My grandfather was a big influence on me; he served in the Territorial Army in both world wars. I had wanted to join the Royal Navy as a child but the Women’s Royal Naval Service, known as the Wrens, had to be shore-based in those days and that put me off. But even though I went on to work in advertising and exhibitions, I saw something about the Royal Naval Reserve – which I didn’t know existed – and relished the idea of being able to ‘do’ the Wrens part-time.
Jane still works full time for the Royal Navy, currently as the lead for WRNS100, the centenary of the Wrens.
I joined as a rating during the Cold War in 1980, and trained as navigator’s yeoman, looking after charts. But reservists in those days – male as well as female – would never have been mobilised. All that changed around the time of the second Gulf War in 2003, when RN Reservists, for the first time since World War Two, went out to a combat zone. Since then use of Reservists is commonplace, there’s been a shift of emphasis and we’re treated as regulars now.
“This was why I’d been a reservist all those years.”
For me this meant I’d been a reservist for around 26 years before I was deployed, aged 49, to Iraq. I’d been working in civilian life as an IT project manager when I got the call to go.
I spoke to my husband, a former Royal Marine who had just retired from his diving job, and he reminded me that this was why I’d been a reservist all those years, so off I went.
I was to be a Media Ops officer attached at a strategic level, advising the UK general who was second-in-command.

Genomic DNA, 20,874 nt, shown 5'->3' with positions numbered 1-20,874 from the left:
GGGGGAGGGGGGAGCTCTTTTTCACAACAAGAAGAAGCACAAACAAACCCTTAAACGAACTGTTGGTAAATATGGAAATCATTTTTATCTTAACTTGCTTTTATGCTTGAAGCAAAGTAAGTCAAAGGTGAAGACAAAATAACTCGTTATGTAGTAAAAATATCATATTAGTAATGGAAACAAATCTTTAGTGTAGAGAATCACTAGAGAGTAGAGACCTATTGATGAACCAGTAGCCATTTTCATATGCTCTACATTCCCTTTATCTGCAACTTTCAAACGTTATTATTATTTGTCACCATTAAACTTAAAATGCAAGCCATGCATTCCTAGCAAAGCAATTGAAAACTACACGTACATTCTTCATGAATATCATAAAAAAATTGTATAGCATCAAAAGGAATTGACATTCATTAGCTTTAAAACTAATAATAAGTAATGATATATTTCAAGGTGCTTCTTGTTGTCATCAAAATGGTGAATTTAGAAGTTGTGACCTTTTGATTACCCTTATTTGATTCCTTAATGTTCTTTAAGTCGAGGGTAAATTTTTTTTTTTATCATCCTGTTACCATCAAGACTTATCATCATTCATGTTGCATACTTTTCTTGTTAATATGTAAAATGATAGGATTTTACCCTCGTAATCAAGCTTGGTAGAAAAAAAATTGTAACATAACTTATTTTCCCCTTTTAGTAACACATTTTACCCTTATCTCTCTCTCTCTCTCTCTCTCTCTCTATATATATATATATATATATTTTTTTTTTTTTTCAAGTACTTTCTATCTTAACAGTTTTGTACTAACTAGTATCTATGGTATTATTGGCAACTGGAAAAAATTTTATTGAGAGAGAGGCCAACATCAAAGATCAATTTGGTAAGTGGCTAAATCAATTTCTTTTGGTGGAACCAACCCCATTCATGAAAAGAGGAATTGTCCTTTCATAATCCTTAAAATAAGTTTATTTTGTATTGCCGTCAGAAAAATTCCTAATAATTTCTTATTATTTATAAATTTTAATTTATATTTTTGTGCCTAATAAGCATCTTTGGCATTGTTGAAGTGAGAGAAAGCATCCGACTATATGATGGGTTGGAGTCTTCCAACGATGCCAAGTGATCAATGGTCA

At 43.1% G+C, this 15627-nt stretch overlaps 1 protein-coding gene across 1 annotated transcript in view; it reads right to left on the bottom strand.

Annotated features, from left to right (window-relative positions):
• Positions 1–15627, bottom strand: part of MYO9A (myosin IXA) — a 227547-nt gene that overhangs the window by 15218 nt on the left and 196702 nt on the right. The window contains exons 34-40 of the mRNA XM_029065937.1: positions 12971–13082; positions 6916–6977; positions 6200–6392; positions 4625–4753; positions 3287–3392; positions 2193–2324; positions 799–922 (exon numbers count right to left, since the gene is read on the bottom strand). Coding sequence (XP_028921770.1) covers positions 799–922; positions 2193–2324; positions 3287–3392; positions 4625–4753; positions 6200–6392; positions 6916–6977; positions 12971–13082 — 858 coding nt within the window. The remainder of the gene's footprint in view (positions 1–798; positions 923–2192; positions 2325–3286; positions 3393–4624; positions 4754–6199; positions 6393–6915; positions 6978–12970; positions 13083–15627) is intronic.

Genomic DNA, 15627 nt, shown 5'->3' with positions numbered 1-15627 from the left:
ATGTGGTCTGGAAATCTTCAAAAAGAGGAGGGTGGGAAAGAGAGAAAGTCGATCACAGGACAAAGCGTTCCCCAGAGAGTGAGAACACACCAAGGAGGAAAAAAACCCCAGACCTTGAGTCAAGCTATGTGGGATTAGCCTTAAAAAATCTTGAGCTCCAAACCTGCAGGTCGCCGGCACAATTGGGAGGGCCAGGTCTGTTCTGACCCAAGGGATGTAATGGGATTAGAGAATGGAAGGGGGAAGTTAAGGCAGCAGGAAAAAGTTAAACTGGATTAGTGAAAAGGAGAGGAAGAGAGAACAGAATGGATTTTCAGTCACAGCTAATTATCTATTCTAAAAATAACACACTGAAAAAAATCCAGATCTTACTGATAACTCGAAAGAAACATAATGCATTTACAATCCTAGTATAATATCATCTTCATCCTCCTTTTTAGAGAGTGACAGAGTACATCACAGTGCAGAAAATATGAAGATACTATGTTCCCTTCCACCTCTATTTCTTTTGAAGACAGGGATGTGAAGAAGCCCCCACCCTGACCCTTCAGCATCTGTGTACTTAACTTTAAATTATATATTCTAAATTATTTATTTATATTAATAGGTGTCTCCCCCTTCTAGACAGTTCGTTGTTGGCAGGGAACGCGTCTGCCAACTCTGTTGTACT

In Iraq, most of our 7,000 troops were in the south, around Basra, but I was based in Baghdad, working very closely with the Americans, who had overall command of all the multinational forces.
We worked with the Iraqi government, military and police, and with officials from our own Ministry of Defence and other offices. An unwitting action by UK forces down south often had consequences up in Baghdad.
Jane during a Remembrance Service in Baghdad on Armistice Day, 11 November 2006.
Remembrance in Afghanistan
I was there at the height of the conflict, when numerous Iraqis were being killed. The news was grim every day, with American soldiers dying as well as Brits. In one month alone US forces suffered more than 100 fatalities.
So the Remembrance period felt especially poignant that year: there was a multinational Armistice Day service on 11 November, and knowing their losses, we invited US personnel to join us for our own Remembrance service the next day.
“I took a secure phone call from Basra and learned there’d been a serious incident.”
Afterwards, because of the time difference, I was able to join the general’s team and sit down in front of the TV to watch the service live from the Cenotaph in London.
Seeing HM The Queen laying her wreath, after holding our own service, and having been to something similar the day before… it all felt very real, so many lives had been lost that year.
Jane with US soldiers at the UK Remembrance service in Baghdad, 2006.
And then something happened that really brought home the meaning of Remembrance: a pipe broadcast ‘Op Minimise’, which my work as a media officer told me could signify casualties for our troops in the south – and sadly, that’s exactly what it meant. I took a secure phone call from Basra and learned there’d been a serious incident: British fatalities and serious injuries.
Jane with the Royal Navy padre in Kabul, 2013, preparing for the service held every Sunday to remember those who had been killed that week.
And now I remember that November every year on Remembrance Sunday. I can’t help but wonder if the families of those casualties had been at a Remembrance service when the incident happened, so that on this day of all days, four families would be getting that dreaded knock on the door.
My next deployment was in 2013, to Kabul. By then, NATO and UK fatalities had seen a marked reduction and Afghan Forces were in the lead, suffering on average 50 losses every week, and these were announced in a service held every Sunday. Every week.